The holiday season is a time of joy, celebration, and togetherness, but it also brings a significant environmental burden. As households prepare for Christmas, the excess waste, consumption, and carbon emissions associated with this festive time of year are typically 25% greater than normal. Such a statistic is staggering. In this blog post, we’ll explore the environmental impact of Christmas and share simple, eco-friendly practices to help you reduce your carbon footprint during the holiday season. From sustainable gift-giving to eco-friendly decorations, let’s make this Christmas a time of giving back to the planet as well.
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The Gift-Giving Dilemma
Gifts are a hallmark of the Christmas tradition, but they also contribute significantly to the waste generated during the holiday season. Many presents end up unwanted or unused, ultimately finding their way to landfills. To minimise this waste, consider the following eco-friendly gift-giving practices:
Do you need to, want to or can afford to give gifts at all?
This is controversial but, it’s ok to say no. And with the cost-of-living crises we are all in, can we not all relate? Doesn’t part of you want to not worry about gifts at all? You might just inspire someone else to be brave as well.
Of course, I know this won’t work for everyone. And the highlight of Christmas is often watching the little ones open gifts and see their joy in the whole experience that is Christmas.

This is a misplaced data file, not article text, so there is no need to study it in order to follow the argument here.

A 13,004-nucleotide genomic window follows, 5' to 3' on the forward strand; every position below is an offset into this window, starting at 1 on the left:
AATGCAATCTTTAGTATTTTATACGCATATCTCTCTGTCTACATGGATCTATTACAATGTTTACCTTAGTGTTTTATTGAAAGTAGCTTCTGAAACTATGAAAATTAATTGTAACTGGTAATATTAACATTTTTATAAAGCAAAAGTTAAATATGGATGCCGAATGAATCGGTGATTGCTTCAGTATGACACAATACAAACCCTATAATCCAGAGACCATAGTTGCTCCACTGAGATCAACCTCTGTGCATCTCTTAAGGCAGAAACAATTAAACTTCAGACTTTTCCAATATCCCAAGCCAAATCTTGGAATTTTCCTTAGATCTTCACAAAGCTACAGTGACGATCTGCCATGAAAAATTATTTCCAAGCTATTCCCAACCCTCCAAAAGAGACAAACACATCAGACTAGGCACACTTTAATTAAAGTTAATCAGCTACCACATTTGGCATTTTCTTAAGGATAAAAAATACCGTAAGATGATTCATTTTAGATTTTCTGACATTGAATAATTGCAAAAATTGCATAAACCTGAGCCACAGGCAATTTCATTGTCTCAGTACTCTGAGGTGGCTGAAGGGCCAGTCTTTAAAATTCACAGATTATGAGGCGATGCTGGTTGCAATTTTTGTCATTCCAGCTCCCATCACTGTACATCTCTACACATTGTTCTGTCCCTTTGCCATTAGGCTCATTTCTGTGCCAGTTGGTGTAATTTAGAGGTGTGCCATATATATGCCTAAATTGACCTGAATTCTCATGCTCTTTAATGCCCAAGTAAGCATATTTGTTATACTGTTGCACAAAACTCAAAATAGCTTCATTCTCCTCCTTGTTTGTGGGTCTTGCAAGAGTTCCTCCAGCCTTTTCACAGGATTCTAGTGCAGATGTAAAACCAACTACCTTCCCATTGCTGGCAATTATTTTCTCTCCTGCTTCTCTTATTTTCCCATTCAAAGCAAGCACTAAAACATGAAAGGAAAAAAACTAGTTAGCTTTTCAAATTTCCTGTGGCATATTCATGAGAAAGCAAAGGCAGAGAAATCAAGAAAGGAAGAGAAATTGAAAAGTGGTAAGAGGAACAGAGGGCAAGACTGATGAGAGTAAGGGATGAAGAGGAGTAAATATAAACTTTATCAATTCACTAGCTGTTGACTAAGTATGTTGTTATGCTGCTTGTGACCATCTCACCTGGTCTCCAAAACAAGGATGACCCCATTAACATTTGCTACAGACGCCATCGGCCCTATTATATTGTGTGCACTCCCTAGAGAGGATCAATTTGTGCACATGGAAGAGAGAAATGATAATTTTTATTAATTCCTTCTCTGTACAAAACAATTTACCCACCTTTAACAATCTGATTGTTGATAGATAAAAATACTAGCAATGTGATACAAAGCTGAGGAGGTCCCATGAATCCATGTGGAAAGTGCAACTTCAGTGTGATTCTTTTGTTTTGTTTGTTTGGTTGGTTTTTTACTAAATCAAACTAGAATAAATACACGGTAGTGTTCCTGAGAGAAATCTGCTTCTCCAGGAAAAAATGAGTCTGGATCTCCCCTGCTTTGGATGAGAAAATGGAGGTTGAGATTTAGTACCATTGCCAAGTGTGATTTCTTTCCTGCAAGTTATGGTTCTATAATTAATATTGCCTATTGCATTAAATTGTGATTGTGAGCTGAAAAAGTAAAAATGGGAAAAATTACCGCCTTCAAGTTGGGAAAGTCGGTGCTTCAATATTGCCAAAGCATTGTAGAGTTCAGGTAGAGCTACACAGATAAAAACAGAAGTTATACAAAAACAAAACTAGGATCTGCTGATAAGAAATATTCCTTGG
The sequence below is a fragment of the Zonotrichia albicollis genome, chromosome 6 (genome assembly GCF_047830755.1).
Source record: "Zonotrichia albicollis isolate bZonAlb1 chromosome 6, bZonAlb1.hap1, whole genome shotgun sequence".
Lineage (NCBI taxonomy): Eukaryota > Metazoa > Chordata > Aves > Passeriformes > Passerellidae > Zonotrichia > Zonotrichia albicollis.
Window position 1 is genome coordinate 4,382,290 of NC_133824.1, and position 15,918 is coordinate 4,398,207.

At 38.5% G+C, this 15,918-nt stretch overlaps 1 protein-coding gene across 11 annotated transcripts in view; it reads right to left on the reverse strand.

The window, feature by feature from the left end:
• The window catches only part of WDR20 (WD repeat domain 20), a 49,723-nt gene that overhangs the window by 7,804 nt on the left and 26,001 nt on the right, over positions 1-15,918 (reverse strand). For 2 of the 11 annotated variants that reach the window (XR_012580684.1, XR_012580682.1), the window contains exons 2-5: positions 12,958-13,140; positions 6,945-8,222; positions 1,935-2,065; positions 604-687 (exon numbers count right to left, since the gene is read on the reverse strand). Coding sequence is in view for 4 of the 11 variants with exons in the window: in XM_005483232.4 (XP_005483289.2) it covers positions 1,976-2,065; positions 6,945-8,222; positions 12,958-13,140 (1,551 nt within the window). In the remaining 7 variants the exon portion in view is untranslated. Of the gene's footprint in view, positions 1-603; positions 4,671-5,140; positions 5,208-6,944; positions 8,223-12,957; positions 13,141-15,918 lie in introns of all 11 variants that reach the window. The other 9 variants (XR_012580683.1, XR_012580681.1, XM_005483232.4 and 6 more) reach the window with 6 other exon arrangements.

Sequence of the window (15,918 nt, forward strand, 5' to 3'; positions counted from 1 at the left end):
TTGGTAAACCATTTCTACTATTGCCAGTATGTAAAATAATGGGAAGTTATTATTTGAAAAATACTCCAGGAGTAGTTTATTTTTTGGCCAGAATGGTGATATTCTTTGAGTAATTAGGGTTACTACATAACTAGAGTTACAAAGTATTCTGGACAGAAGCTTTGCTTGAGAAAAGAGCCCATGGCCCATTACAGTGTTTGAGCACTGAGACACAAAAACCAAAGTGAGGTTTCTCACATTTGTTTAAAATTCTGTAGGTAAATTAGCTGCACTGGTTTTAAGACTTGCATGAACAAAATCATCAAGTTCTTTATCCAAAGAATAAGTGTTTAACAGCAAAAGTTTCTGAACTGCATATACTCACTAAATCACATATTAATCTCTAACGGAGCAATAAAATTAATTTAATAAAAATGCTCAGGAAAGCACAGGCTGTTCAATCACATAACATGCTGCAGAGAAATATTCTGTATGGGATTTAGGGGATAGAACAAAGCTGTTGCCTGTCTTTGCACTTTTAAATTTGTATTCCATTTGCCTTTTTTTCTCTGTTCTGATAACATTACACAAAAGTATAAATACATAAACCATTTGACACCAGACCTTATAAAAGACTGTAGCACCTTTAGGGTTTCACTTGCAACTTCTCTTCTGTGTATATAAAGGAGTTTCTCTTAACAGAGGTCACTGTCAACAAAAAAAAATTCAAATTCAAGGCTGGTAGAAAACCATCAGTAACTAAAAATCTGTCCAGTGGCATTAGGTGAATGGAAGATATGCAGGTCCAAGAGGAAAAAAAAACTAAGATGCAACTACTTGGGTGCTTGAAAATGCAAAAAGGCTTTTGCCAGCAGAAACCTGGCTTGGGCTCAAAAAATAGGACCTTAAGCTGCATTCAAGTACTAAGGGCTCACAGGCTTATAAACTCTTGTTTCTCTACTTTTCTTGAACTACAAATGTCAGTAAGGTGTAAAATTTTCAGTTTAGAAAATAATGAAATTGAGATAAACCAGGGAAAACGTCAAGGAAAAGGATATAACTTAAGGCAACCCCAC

But if you needed to hear this, it’s ok. You can say no.
My family has been doing Kris Kringle for at least the last 15 years (in fact, now, we pretty much don’t do gifts at all – which admittedly, I miss), and now my partner’s side of the family does it too. Actually, my family would each write in a little card 3-4 suggestions of what they would like, then you are also guaranteeing that the gift is something they want and won’t be returning. Returns and the km’s items travel are huge contributors to the increased environmental impact of Christmas, most end up in landfill once returned. Sure, often there are physical gifts involved in Kris Kringle but significantly less of them. Every little bit helps.
Choose Durable and Reusable Gifts
Opt for gifts that are built to last, such as quality clothing, reusable household items, cast iron kitchenware or long-lasting gadgets. This not only reduces the number of items discarded but also adds value to the recipient’s life.
Sustainably made and Eco-Friendly Gifts
Look for gifts that carry a message of conservation and environmentalism. But be warned that as consumers’ purchasing decisions are being more and more influenced by environmentalism, many organisations are using it to their advantage with buzzwords but not actually living up to their claims. There is an awful lot of greenwashing, so I recommend you do your research.
Reusable and practical products like refillable bottles, canvas tote bags, and products made from recycled materials are excellent choices. Solar-powered gifts, which are energy-efficient, can also be a smart choice.